American Poetry 1922/Waters of Babylon


What presses about us here in the evening
     As you open a window and stare at a stone gray sky,
And the streets give back the jangle of meaningless movement
     That is tired of life and almost too tired to die.

Night comes on, and even the night is wounded;
     There, on its breast, it carries a curved, white scar.
What will you find out there that is not torn and anguished?
     Can God be less distressed than the least of His creatures are?

Below are the blatant lights in a huddled squalor;
     Above are futile fires in freezing space.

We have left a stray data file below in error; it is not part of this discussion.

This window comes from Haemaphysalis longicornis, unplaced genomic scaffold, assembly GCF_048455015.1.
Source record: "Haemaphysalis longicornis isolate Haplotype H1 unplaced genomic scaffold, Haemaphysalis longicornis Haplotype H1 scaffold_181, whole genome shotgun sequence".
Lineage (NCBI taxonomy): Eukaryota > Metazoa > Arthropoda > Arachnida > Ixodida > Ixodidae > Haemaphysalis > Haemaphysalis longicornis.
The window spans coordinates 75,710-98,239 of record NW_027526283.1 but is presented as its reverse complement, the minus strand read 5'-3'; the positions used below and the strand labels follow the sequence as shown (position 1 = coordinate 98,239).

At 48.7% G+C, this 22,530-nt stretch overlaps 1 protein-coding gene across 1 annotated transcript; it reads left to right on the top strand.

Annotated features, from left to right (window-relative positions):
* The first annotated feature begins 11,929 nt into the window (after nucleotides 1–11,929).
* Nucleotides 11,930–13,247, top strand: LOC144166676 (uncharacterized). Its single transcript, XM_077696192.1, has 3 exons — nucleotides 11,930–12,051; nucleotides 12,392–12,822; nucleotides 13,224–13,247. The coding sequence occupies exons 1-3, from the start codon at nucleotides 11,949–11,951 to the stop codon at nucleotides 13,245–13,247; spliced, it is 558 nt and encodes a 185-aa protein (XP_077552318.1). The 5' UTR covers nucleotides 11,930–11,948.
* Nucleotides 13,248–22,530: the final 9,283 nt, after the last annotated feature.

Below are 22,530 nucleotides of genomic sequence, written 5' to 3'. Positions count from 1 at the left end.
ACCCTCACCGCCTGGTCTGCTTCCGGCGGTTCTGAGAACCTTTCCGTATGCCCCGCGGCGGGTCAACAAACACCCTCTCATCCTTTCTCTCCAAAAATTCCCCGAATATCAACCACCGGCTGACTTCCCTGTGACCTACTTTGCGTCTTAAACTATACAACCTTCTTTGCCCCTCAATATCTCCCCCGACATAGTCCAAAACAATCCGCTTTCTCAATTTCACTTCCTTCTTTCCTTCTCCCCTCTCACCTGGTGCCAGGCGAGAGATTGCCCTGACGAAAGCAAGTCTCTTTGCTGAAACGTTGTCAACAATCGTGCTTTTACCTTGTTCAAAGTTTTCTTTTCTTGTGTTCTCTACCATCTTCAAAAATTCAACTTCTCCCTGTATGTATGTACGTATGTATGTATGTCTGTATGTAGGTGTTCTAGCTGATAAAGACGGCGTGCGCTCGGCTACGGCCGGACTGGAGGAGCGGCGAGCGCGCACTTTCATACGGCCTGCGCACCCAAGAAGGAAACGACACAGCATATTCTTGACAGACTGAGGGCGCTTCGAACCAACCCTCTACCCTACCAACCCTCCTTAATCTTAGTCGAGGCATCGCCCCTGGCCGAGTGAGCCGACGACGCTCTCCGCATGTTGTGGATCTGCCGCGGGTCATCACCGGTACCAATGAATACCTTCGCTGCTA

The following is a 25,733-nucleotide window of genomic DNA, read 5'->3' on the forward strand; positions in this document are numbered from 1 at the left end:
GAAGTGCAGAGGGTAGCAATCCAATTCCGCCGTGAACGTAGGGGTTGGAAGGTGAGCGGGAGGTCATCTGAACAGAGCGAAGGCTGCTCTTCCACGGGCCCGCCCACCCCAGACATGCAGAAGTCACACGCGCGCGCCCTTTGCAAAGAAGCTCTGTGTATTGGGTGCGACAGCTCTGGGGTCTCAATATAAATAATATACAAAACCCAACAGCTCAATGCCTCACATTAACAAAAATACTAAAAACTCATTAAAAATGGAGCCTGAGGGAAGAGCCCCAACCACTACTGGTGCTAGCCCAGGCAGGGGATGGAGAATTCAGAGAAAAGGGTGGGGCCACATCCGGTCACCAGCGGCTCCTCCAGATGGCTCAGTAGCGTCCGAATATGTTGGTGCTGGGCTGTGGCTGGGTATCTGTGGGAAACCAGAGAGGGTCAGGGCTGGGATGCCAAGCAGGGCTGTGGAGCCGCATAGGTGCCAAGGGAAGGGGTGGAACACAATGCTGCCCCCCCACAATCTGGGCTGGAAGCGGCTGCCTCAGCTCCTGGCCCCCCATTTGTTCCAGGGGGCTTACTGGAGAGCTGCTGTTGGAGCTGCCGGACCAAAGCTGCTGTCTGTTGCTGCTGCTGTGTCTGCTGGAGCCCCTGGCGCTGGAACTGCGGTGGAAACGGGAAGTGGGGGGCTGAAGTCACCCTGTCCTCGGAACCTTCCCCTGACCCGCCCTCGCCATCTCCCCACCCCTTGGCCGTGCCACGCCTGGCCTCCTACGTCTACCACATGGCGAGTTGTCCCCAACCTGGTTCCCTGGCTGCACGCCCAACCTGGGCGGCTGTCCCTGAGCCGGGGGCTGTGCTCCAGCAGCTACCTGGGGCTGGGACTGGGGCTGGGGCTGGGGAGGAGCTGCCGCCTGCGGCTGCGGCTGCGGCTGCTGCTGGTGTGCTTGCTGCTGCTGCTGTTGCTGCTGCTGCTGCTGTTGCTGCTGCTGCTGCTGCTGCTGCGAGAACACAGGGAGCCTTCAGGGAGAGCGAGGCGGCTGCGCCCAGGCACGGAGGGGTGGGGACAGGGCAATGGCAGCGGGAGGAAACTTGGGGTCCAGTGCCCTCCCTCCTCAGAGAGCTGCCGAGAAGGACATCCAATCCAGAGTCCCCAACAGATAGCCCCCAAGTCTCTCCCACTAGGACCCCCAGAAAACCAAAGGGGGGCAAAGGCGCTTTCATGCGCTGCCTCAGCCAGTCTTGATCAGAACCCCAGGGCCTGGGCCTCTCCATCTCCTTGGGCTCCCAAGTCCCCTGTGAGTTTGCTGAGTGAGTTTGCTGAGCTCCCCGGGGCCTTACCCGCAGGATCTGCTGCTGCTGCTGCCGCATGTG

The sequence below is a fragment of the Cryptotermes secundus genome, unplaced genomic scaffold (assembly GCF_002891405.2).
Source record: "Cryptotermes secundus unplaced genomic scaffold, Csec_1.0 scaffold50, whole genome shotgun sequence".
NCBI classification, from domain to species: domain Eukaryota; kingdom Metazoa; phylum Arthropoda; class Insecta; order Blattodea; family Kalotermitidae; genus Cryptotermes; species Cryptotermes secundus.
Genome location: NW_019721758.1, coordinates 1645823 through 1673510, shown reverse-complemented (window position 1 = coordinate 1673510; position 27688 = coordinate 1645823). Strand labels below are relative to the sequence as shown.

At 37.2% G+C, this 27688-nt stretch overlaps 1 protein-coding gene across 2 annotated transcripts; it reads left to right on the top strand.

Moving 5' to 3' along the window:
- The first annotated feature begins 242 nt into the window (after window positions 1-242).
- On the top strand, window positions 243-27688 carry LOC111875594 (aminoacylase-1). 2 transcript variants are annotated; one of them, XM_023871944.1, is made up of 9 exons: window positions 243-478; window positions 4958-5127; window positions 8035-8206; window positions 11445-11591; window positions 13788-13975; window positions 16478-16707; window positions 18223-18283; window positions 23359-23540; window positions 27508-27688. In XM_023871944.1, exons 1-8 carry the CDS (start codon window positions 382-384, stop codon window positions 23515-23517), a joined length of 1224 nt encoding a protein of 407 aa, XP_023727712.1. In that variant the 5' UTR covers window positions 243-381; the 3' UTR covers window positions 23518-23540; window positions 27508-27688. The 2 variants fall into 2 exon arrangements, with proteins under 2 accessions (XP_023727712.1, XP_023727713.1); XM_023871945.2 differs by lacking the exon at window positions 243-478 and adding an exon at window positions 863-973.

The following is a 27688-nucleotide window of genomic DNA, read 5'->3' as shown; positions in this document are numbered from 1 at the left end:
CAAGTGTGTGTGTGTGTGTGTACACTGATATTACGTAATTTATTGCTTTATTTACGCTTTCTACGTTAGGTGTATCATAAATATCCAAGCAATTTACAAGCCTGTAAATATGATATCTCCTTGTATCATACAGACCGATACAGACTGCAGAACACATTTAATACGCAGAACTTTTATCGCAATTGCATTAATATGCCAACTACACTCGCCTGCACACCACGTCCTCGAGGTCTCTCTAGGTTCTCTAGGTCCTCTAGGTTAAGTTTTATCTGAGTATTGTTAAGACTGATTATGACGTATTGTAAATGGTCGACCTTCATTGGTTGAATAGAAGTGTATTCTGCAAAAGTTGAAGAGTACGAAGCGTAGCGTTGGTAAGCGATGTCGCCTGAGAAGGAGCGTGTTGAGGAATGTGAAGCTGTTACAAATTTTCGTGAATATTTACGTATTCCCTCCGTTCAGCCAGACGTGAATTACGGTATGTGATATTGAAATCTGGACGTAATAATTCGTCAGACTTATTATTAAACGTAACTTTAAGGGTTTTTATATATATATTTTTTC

What can they give that you should look to them for compassion
     Though you bare your heart and lift an imploring face?

They have seen, by countless waters and windows,
     The women of your race facing a stony sky;
They have heard, for thousands of years, the voices of women
     Asking them: 'Why . . . ?'

Let the night be; it has neither knowledge nor pity.
    One night alone can hope to answer your fear;
Is it that which struggles and blinds us and burns
between us. . . .
    Let the night be. Close the window, belovèd.
. . . Come here.

This work is in the public domain in the United States because it was published before January 1, 1928.

The longest-living author of this work died in 1977, so this work is in the public domain in countries and areas where the copyright term is the author's life plus 45 years or less. This work may be in the public domain in countries and areas with longer native copyright terms that apply the rule of the shorter term to foreign works.